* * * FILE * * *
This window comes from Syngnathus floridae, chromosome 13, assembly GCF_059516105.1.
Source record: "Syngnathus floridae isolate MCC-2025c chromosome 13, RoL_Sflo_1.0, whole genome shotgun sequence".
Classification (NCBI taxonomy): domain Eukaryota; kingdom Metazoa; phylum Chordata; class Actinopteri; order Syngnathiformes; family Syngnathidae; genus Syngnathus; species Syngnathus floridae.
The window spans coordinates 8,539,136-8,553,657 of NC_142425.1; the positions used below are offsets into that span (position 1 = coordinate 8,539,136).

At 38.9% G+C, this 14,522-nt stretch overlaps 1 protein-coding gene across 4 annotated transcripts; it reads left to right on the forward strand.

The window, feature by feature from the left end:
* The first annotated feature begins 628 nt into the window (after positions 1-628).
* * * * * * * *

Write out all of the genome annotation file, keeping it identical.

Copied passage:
This window comes from Syngnathus floridae, chromosome 13, assembly GCF_059516105.1.
Source record: "Syngnathus floridae isolate MCC-2025c chromosome 13, RoL_Sflo_1.0, whole genome shotgun sequence".
Classification (NCBI taxonomy): domain Eukaryota; kingdom Metazoa; phylum Chordata; class Actinopteri; order Syngnathiformes; family Syngnathidae; genus Syngnathus; species Syngnathus floridae.
The window spans coordinates 8,539,136-8,553,657 of NC_142425.1; the positions used below are offsets into that span (position 1 = coordinate 8,539,136).

At 38.9% G+C, this 14,522-nt stretch overlaps 1 protein-coding gene across 4 annotated transcripts; it reads left to right on the forward strand.

The window, feature by feature from the left end:
* The first annotated feature begins 628 nt into the window (after positions 1-628).